As for jams, jellies and preserves, chances are that when you buy these lovely sweets produced in small batches by individuals rather than huge companies, you’ll no doubt taste more fruit than sugar. Perhaps they’ll be made with natural pectin rather than the store-bought stuff that makes the product stiff enough to hold up a spoon. They’ll probably be fresher, too, made recently and not stashed in a warehouse for distribution in the next decade.

strawberry preserves from my old stompin’ grounds

Buying locally made preserves and honey means you’ll be able to find things produced only in that area. Where else but the American Southwest are you likely to find saguaro honey? Someone in Memphis might make preserves from kiwi fruit and meyer lemons bought at the grocery, but it’s just not going to be as good as the jar of kiwi-meyer lemon preserves I recently bought at the North Hollywood Farmers’ Market in LA, made from locally grown fruit picked ripe and used right away (not picked green and shipped across the country).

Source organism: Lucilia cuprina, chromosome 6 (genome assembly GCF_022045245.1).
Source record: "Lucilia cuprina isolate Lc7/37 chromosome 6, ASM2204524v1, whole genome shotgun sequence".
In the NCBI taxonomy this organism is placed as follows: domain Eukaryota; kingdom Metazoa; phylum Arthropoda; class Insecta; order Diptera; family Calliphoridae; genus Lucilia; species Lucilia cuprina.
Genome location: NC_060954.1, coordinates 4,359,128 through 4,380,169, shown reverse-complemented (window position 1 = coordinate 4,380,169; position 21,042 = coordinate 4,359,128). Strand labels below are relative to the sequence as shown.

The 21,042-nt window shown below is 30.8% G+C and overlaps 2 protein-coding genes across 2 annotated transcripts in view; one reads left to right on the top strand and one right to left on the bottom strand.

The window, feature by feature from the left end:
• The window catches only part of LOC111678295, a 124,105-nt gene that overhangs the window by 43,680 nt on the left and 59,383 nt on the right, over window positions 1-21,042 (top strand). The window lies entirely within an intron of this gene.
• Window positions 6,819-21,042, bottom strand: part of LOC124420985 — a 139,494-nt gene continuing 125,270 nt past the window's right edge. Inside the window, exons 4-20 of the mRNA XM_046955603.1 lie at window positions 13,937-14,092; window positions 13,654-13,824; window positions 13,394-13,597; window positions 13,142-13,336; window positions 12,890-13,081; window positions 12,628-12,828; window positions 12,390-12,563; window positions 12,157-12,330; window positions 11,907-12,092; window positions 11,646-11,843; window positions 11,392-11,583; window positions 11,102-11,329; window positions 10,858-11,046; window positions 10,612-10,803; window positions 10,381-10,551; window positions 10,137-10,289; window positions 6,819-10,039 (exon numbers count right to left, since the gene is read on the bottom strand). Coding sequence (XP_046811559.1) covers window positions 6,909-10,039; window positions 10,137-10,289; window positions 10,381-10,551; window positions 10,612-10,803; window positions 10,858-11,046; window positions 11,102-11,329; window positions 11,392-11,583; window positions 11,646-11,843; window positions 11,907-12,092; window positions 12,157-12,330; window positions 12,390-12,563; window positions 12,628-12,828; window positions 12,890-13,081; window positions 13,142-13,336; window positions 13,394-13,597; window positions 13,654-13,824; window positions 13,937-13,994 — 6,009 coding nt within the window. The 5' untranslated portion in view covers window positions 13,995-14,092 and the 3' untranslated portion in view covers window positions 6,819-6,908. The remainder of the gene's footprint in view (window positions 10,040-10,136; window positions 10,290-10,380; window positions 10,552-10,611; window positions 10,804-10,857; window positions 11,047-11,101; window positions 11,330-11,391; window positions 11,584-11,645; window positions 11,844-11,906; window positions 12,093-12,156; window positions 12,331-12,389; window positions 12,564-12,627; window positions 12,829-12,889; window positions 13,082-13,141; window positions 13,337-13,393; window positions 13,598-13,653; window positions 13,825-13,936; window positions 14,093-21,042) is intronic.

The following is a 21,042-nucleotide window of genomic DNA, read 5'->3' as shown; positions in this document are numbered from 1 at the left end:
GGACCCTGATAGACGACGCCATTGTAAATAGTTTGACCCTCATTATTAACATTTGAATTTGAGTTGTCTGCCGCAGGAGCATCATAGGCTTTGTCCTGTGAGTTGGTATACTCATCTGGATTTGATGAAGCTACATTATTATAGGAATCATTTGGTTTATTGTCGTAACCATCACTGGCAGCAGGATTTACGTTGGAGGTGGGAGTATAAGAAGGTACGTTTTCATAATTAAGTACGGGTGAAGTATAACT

While I don’t have the palate to distinguish between all the different honeys I’ve tried, my tongue absolutely can tell me when I’m tasting a honey that’s just that–pure honey with no corn syrup added. Sad thing is, so much of the fake stuff is sold these days that a lot of people can’t tell when they’re tasting the real thing. They might actually prefer the fake stuff because it’s all they recognize. Sadder still, such is the case with maple syrup.